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Wholesalers need to be more innovative and better respond to customer demands, Westpac says.
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Wholesalers are being advised to up their digital, data, logistics and customer services or risk being bypassed by more innovative competitors.

An industry report by Westpac New Zealand indicates the country’s more than 16,700 wholesale firms face a dim outlook if they fail to innovate.

While wholesalers generated sales of $138 billion in the year ended June 2022, Westpac industry economist Paul Clark said most had done so using old school business practices, rather than the ecommerce and analytical data tools employed by more savvy market entrants.

The main reason for the lack of innovation was identified as weak competitive forces in the sector, which were undermined by contractually enforceable distribution agreements that limited choice on specific product lines and brands.

While many wholesalers had benefited from cosy and long-standing relationships in various product niches, Clark said the landscape was changing, with digital disruption, most significantly Amazon’s expansion in the region.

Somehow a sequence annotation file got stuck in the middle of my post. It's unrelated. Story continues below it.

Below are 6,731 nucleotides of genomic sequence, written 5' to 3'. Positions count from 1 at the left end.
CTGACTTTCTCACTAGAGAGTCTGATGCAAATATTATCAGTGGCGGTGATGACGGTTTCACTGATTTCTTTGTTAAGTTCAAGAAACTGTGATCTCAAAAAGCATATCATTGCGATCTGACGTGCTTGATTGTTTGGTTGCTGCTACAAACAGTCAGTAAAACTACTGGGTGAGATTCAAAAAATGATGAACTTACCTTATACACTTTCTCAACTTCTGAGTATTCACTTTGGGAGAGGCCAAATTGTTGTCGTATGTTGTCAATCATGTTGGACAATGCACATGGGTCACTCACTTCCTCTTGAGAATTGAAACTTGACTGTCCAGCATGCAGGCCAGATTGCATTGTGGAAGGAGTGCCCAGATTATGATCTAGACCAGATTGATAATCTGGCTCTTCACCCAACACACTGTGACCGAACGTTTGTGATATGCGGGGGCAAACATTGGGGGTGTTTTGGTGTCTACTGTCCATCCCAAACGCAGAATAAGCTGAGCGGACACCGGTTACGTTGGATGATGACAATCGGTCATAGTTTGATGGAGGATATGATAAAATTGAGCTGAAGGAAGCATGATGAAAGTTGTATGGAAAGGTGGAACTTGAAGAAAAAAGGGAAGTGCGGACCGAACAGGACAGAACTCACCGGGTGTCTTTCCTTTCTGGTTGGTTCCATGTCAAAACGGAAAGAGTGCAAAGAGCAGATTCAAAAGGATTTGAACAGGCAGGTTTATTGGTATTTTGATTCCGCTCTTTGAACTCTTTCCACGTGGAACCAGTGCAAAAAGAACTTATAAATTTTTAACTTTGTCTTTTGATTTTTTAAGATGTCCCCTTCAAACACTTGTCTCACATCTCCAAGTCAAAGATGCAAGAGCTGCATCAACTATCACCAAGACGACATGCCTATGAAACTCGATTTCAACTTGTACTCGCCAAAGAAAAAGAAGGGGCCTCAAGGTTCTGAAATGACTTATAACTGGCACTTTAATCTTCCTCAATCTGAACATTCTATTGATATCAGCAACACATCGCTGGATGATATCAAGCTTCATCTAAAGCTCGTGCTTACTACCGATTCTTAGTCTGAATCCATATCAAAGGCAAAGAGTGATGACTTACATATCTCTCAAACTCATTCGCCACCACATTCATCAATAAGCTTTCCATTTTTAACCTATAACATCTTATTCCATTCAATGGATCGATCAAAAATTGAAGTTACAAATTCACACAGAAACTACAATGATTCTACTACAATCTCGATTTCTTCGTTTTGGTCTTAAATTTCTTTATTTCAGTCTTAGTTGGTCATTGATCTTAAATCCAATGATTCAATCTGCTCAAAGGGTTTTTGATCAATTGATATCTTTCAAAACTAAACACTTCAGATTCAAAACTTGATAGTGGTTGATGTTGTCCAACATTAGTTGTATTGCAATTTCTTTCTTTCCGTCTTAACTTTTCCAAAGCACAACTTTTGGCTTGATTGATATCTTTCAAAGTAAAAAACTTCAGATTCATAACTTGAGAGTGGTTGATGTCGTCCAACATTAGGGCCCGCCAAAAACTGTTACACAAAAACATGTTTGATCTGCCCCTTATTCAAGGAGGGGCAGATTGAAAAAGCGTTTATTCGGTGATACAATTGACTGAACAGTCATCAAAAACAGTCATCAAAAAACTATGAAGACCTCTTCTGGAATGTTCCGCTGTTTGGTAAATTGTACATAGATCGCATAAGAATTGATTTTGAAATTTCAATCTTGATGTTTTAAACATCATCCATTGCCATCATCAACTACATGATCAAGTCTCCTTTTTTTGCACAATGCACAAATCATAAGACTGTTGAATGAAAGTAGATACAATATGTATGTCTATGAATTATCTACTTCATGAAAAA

“(Amazon’s) absence here is often cited as a key reason why wholesaling in New Zealand lags its offshore peers,” Clark said, adding that change would come regardless.

Amazon had raised expectations in terms of responsiveness to customer demands, and had created opportunities for tech-savvy market entrants and others looking to bypass wholesalers altogether, he said.

The Amazon-effect had also changed the expectations of wholesalers’ business customers, who must also respond to changing customer demands, not just on price and delivery, but environmental and social concerns as well, Clark said.

The report recommended wholesalers make some changes to meet the changing demands.

“Firstly, they need to expand their ecommerce offering,” Clark said.

“That means providing online customer portals with self-service and engagement options, establishing their own AI-enabled electronic marketplaces, and leveraging off the advertising muscle and reach of social media.”

They also needed to make it easier for customers to transact with them, whenever and wherever they wanted, given the increasing use of mobile and social media engagement.

“Thirdly, wholesalers will need to automate and integrate their inventory and supply chain processes.”

Wholesalers would need to consider investment in digitally enabled machinery and equipment to improve accuracy, speed, and agility, which would in turn create additional services that others could not provide, Clark said.

Examples of advances in automation included automatic storage and retrieval systems (AS/RS), autonomous guided vehicles (AGV) and robots (AMR), Goods to Person systems (GTP), shuttle/sorting equipment and unmanned aerial vehicles (UAV).

“Finally, wholesalers will need to boost their analytical capabilities. More informed decision making across all parts of the business is key if wholesalers are to reduce the threat of being bypassed by new market entrants.”

The changes required will take time and money to implement, and it could take a decade to fully adopt the technology required to compete, Clark said.

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